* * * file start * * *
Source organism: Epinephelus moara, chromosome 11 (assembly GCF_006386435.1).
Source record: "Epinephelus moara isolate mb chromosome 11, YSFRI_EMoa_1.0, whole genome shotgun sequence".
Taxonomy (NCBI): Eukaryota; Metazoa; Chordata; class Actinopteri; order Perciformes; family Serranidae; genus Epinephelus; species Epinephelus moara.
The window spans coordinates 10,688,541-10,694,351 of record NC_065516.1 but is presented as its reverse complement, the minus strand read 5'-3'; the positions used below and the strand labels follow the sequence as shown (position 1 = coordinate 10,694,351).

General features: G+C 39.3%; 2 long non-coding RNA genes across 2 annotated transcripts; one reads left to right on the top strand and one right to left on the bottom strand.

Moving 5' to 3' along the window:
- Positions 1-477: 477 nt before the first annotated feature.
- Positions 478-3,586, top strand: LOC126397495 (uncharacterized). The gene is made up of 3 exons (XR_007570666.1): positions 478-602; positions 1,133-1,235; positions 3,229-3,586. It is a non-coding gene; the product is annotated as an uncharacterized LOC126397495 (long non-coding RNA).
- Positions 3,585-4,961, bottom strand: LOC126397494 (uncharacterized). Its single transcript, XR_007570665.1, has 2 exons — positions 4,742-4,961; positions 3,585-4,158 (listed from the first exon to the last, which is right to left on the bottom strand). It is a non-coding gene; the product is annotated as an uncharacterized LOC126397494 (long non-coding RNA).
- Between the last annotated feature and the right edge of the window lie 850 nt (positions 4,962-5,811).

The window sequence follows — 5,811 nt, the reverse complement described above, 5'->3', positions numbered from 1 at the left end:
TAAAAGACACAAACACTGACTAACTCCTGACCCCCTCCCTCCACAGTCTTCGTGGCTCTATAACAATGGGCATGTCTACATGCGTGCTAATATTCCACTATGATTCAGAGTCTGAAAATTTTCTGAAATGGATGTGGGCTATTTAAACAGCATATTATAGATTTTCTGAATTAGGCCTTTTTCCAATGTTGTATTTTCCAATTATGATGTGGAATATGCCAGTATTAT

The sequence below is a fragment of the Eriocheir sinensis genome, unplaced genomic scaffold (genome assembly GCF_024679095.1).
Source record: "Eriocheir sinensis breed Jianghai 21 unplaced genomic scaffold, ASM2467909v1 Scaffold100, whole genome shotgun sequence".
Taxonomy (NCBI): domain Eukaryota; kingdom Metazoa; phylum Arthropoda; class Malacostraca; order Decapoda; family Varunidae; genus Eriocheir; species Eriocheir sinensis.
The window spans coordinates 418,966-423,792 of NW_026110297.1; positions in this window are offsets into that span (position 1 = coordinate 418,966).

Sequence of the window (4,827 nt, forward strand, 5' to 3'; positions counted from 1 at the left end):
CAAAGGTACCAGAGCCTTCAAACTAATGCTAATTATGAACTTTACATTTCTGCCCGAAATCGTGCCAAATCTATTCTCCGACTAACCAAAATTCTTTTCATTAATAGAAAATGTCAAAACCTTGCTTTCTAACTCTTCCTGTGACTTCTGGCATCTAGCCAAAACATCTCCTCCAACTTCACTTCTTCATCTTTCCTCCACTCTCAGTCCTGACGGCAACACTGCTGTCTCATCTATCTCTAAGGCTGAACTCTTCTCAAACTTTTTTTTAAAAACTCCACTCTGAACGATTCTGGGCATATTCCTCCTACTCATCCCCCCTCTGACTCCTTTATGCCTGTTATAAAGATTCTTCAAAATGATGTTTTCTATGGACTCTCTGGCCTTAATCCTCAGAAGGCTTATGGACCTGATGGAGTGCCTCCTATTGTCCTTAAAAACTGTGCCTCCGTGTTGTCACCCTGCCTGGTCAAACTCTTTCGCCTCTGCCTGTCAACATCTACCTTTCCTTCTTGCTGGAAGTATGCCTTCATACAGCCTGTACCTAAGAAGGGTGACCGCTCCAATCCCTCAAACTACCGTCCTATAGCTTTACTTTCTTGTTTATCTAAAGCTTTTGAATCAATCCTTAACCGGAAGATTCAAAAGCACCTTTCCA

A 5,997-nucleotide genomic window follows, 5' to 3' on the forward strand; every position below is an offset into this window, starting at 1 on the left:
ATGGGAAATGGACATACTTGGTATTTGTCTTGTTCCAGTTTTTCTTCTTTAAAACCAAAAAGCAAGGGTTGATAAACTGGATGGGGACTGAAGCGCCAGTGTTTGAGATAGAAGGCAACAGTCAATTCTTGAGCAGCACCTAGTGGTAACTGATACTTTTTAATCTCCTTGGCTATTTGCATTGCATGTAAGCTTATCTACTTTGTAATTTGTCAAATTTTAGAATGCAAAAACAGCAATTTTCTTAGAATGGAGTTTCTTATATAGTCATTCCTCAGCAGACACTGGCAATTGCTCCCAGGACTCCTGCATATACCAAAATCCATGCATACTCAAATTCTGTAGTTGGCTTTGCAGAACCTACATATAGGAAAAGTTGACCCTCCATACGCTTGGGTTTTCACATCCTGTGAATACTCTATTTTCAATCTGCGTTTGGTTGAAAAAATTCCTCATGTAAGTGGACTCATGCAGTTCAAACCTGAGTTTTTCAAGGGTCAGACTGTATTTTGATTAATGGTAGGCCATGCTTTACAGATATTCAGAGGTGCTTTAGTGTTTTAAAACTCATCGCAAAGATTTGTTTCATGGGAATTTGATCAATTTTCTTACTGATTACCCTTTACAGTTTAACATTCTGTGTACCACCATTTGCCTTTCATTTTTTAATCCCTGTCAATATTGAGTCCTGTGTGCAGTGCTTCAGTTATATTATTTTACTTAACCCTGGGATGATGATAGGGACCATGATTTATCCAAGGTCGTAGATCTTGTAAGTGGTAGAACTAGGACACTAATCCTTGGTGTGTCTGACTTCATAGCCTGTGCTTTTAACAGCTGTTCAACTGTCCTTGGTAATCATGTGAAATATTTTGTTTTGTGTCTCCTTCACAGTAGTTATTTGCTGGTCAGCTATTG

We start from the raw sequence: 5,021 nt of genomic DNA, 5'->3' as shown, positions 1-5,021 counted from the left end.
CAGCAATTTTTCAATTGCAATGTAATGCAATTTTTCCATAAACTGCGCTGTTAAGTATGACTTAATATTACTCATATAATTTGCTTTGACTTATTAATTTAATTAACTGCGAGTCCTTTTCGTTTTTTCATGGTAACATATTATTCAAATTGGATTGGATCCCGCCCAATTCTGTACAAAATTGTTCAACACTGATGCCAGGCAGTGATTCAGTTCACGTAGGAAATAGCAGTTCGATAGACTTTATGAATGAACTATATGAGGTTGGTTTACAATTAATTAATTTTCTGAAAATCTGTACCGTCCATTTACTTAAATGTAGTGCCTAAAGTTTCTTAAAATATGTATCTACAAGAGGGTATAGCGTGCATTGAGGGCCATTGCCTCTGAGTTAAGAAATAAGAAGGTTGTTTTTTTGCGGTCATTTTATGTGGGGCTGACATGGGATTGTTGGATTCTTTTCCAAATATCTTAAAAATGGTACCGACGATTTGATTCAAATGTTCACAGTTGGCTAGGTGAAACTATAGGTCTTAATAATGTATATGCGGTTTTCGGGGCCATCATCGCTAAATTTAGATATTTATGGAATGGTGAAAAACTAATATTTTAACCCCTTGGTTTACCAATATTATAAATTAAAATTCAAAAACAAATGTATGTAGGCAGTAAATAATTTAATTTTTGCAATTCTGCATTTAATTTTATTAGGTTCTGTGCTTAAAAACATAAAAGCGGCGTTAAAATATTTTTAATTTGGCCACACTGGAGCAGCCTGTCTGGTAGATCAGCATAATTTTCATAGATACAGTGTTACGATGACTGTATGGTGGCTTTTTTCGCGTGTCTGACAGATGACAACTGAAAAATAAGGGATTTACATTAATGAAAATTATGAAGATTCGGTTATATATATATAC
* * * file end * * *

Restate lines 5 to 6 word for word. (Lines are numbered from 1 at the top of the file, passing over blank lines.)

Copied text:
General features: G+C 39.3%; 2 long non-coding RNA genes across 2 annotated transcripts; one reads left to right on the top strand and one right to left on the bottom strand.

Moving 5' to 3' along the window: